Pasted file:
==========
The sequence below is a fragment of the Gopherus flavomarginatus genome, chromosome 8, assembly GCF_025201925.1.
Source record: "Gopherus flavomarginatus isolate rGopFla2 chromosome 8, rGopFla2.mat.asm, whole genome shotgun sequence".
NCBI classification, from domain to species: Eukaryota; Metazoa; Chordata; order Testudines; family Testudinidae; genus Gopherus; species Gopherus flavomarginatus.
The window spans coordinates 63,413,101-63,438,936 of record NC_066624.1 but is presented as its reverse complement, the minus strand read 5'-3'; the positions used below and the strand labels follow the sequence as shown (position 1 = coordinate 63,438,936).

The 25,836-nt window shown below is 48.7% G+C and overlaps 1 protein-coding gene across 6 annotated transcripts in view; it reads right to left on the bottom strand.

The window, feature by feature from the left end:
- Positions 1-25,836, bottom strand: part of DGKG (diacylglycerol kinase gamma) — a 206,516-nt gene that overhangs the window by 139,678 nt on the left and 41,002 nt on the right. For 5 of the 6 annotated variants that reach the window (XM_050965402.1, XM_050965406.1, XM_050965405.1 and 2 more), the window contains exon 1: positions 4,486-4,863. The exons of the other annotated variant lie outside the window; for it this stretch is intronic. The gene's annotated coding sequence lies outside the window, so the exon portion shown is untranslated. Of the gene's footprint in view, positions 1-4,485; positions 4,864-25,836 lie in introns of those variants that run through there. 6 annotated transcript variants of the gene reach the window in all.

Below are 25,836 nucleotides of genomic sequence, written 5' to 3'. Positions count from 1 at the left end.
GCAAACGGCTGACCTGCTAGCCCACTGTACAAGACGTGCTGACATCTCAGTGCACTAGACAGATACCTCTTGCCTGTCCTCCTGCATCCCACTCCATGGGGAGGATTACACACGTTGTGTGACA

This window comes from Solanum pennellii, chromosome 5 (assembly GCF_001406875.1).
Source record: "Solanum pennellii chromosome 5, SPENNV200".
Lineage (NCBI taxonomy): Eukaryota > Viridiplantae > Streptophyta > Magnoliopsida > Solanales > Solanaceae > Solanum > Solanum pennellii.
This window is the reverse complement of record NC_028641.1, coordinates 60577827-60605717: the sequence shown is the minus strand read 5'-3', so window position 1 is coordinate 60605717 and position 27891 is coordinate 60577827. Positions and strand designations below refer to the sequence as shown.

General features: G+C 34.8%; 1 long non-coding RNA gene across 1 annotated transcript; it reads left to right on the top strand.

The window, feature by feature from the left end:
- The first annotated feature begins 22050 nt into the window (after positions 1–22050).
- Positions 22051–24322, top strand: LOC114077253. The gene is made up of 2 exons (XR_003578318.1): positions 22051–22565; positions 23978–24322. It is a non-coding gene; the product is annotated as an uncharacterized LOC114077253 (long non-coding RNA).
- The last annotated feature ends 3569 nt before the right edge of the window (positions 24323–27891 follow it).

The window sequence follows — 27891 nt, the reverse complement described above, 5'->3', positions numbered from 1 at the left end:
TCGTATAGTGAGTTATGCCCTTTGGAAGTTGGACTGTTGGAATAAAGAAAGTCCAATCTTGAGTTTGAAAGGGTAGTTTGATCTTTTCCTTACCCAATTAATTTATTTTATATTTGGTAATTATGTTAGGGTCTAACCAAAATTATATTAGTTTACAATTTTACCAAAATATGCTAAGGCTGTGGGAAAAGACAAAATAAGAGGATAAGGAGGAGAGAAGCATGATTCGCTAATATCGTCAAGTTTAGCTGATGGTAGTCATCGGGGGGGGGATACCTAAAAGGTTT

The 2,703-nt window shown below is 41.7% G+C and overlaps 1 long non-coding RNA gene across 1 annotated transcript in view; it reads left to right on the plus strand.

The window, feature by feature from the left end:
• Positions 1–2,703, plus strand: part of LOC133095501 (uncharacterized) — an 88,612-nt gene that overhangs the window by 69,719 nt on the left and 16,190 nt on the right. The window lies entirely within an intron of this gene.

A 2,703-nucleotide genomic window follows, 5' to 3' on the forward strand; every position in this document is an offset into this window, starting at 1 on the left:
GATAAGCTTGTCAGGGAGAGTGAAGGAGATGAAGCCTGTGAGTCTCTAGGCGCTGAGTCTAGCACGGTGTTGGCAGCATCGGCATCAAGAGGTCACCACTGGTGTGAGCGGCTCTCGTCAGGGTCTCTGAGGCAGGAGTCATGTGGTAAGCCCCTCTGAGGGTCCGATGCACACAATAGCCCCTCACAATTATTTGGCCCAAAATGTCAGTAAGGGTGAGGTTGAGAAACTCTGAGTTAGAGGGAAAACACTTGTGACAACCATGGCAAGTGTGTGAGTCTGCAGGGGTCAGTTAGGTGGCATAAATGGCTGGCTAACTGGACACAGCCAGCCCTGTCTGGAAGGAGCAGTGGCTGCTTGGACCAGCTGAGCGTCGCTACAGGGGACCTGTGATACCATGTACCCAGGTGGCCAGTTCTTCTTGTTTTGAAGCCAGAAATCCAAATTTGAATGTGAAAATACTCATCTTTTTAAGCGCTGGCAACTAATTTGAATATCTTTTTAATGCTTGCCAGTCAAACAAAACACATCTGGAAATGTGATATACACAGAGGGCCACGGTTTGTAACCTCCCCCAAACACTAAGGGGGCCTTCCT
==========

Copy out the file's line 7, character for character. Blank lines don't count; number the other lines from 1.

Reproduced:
- Positions 1-25,836, bottom strand: part of DGKG (diacylglycerol kinase gamma) — a 206,516-nt gene that overhangs the window by 139,678 nt on the left and 41,002 nt on the right. For 5 of the 6 annotated variants that reach the window (XM_050965402.1, XM_050965406.1, XM_050965405.1 and 2 more), the window contains exon 1: positions 4,486-4,863. The exons of the other annotated variant lie outside the window; for it this stretch is intronic. The gene's annotated coding sequence lies outside the window, so the exon portion shown is untranslated. Of the gene's footprint in view, positions 1-4,485; positions 4,864-25,836 lie in introns of those variants that run through there. 6 annotated transcript variants of the gene reach the window in all.